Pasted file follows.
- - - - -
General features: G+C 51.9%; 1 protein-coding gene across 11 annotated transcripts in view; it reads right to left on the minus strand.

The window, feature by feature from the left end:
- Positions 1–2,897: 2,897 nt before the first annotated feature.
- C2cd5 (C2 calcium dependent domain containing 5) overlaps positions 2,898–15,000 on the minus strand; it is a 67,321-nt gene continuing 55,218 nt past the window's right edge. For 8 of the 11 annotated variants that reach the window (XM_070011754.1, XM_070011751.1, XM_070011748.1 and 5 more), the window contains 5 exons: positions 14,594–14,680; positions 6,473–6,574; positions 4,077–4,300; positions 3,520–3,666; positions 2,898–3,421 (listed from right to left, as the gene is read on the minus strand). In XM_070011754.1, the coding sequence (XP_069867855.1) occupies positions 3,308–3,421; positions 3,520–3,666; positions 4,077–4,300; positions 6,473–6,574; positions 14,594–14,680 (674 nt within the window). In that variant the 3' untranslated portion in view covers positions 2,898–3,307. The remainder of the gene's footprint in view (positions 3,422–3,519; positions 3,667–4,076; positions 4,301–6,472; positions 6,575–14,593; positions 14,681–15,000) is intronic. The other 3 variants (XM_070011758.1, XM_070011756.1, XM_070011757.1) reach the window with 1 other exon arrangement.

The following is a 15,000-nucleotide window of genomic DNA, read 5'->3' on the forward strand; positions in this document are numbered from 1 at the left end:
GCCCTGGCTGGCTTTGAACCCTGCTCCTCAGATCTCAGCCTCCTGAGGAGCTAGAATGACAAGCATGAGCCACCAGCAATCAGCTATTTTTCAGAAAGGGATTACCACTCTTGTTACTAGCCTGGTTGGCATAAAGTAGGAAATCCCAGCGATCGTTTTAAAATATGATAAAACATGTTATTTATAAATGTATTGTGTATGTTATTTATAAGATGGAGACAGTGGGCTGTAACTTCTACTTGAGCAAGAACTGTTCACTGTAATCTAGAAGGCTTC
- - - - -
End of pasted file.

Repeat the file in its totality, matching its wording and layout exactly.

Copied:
General features: G+C 51.9%; 1 protein-coding gene across 11 annotated transcripts in view; it reads right to left on the minus strand.

The window, feature by feature from the left end:
- Positions 1–2,897: 2,897 nt before the first annotated feature.
- C2cd5 (C2 calcium dependent domain containing 5) overlaps positions 2,898–15,000 on the minus strand; it is a 67,321-nt gene continuing 55,218 nt past the window's right edge. For 8 of the 11 annotated variants that reach the window (XM_070011754.1, XM_070011751.1, XM_070011748.1 and 5 more), the window contains 5 exons: positions 14,594–14,680; positions 6,473–6,574; positions 4,077–4,300; positions 3,520–3,666; positions 2,898–3,421 (listed from right to left, as the gene is read on the minus strand). In XM_070011754.1, the coding sequence (XP_069867855.1) occupies positions 3,308–3,421; positions 3,520–3,666; positions 4,077–4,300; positions 6,473–6,574; positions 14,594–14,680 (674 nt within the window). In that variant the 3' untranslated portion in view covers positions 2,898–3,307. The remainder of the gene's footprint in view (positions 3,422–3,519; positions 3,667–4,076; positions 4,301–6,472; positions 6,575–14,593; positions 14,681–15,000) is intronic. The other 3 variants (XM_070011758.1, XM_070011756.1, XM_070011757.1) reach the window with 1 other exon arrangement.

The following is a 15,000-nucleotide window of genomic DNA, read 5'->3' on the forward strand; positions in this document are numbered from 1 at the left end:
GCCCTGGCTGGCTTTGAACCCTGCTCCTCAGATCTCAGCCTCCTGAGGAGCTAGAATGACAAGCATGAGCCACCAGCAATCAGCTATTTTTCAGAAAGGGATTACCACTCTTGTTACTAGCCTGGTTGGCATAAAGTAGGAAATCCCAGCGATCGTTTTAAAATATGATAAAACATGTTATTTATAAATGTATTGTGTATGTTATTTATAAGATGGAGACAGTGGGCTGTAACTTCTACTTGAGCAAGAACTGTTCACTGTAATCTAGAAGGCTTC